There should be no voluntary giving of a statement as in M.I’s case. Often, especially Africans and just people that are coming across the criminal justice system for the first time, we feel the need to just put it all out on the table thinking we will clearly be exonerated. Newsflash. It don’t work that way. Every statement and sentence can and will be used against you in a criminal court of law. Zip it until you talk to your lawyers. In the USA, if the police is accusing you of a crime and detaining you or making an arrest as they appeared to be doing in M.I’s case, they better be giving you your Miranda warnings i.e.

1. You have the right to remain silent.

2. If you give up the right to remain silent, anything you do and say can and will be used in a court of law against you.

3. You have the right to speak with an attorney of your choice before questioning, and to have the attorney present during questioning.

4. If you cannot afford an attorney, one will be appointed for you by the court before any questioning, if you so desire. The attorney will not cost you anything; the services are free.

5. Do you understand each of these rights as explained to you?

6. Having in mind and understanding your rights as explained to you, are you willing to talk to me (the police)?

Finally, if you look at the language of the 4th Amendment, you cannot be arrested without probable cause. How do you know what probable cause is? The law says probable cause is when an officer has, within her knowledge, reasonably trustworthy facts and circumstances sufficient to warrant a reasonably prudent person to believe that the suspect has committed or is committing a crime.

Huh? Basically, it is reasonable suspicion by the police to believe that criminal activity is taking place and you are the one or part of the crew making the criminal activity happen.

NOTE: M.I, under US law, cannot generally give consent for officers to search property that does not belong to him. There are limited instances where this is permissible. He also has the right to revoke that (his own ) consent (to his own property once he gives it), although there are also exceptions to this rule.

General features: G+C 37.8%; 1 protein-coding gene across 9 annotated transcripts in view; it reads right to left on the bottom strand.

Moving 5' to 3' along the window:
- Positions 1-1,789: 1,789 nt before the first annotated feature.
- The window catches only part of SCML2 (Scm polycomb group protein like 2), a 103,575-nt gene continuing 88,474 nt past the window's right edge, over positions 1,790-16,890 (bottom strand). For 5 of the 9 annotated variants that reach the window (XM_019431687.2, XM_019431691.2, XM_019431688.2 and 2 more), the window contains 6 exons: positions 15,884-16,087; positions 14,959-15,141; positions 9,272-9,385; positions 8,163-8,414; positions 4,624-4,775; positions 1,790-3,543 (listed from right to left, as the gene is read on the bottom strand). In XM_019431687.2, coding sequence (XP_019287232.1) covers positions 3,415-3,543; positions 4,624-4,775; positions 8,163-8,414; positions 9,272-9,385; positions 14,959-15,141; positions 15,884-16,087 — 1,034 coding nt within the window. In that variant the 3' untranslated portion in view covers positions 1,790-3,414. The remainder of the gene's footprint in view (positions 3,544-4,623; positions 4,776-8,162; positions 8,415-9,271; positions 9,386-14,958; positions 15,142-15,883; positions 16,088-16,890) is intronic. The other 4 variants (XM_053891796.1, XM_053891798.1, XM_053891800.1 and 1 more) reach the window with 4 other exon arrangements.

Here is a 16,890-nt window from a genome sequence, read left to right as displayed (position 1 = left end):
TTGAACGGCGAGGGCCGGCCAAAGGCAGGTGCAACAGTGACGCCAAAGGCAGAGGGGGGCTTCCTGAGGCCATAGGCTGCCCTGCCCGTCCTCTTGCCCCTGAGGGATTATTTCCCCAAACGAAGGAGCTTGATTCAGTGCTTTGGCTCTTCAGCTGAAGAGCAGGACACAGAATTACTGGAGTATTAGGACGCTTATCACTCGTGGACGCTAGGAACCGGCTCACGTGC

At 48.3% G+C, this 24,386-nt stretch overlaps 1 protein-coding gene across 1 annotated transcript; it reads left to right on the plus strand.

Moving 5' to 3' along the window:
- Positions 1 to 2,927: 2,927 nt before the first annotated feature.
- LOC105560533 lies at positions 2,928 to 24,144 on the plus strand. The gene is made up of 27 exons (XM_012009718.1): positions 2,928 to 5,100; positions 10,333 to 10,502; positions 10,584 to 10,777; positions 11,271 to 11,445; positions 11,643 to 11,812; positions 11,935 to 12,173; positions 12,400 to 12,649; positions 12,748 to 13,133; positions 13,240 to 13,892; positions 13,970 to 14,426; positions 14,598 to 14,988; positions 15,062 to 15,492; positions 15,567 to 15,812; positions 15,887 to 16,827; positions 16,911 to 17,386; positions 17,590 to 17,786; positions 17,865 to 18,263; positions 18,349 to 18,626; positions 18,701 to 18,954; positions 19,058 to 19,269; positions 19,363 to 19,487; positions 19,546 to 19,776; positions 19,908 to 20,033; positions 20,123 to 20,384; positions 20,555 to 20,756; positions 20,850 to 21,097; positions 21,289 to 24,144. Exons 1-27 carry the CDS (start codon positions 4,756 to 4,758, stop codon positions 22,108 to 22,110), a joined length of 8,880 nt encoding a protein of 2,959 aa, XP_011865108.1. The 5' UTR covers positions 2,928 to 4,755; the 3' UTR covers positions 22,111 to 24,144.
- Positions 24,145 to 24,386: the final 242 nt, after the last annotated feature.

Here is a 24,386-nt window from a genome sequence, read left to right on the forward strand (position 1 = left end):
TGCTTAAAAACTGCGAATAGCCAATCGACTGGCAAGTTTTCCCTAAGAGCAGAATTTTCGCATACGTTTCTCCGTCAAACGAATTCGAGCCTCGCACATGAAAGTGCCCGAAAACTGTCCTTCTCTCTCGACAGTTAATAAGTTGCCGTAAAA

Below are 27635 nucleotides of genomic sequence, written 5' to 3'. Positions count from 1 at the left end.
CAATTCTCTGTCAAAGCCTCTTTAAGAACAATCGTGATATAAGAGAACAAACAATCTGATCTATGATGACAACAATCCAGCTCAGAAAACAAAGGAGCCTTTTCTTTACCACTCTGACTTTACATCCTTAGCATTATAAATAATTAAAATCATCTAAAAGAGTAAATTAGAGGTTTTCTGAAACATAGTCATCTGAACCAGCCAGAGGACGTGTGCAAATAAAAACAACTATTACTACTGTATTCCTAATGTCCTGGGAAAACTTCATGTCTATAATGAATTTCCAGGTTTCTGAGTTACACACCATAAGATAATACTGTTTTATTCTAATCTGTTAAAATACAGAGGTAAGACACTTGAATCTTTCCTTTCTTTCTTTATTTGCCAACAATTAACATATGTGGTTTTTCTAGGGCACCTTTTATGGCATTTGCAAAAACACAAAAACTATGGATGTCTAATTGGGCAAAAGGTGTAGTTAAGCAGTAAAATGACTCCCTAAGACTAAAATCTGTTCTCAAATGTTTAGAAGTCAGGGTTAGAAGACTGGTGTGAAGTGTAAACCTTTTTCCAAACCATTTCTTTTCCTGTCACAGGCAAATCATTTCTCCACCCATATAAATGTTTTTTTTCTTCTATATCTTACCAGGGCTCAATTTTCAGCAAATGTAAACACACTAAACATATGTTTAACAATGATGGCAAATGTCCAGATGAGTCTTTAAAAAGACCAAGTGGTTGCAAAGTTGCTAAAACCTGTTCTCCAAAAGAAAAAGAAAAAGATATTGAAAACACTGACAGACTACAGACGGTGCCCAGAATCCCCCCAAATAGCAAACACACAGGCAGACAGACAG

If ALL of this is so over your head, then do yourself a big favor: #1) stay out of trouble; #2) if trouble finds you, tell trouble, “I NO SEND YOU” and then do the opposite of what M.I did. Common that’s gotta be easy to remember after you watch the video; and #3) have your criminal defense lawyer on speed dial.

Two people you cannot live without on this earth, your lawyer and your accountant. 🙂


Africa Music Law™

AFRICA MUSIC LAW™ (AML) is a pioneering music business and entertainment law website, livestream and podcast show empowering the African artist and Africa's rapidly evolving entertainment industry through its brilliant music business and entertainment law commentary and analysis, industry news, and exclusive interviews.

For general inquiries, advertising, licensing, or to appear on the show as a guest, please email ([email protected]). Thank you for visiting.


Credited for several firsts in the fashion and entertainment industry, Uduak Oduok (Ms. Uduak) is a fashion and entertainment lawyer, speaker, visionary, gamechanger, trailblazer, and recognized thought leader, for her work on Africa’s emerging global fashion and entertainment markets, and the niche practice of fashion law in the United States. She is also the founder of ‘Africa Music Law,’ an industry go-to music business and law blog and podcast show empowering African artists. Her work in the creative and legal industries has earned her numerous awards and recognitions, including an award from the American University Washington College of Law for her “legal impact in the field of intellectual property in Africa." She has also taught as an Adjunct Professor at several institutions in the United States. For more information, visit her at

You may also like...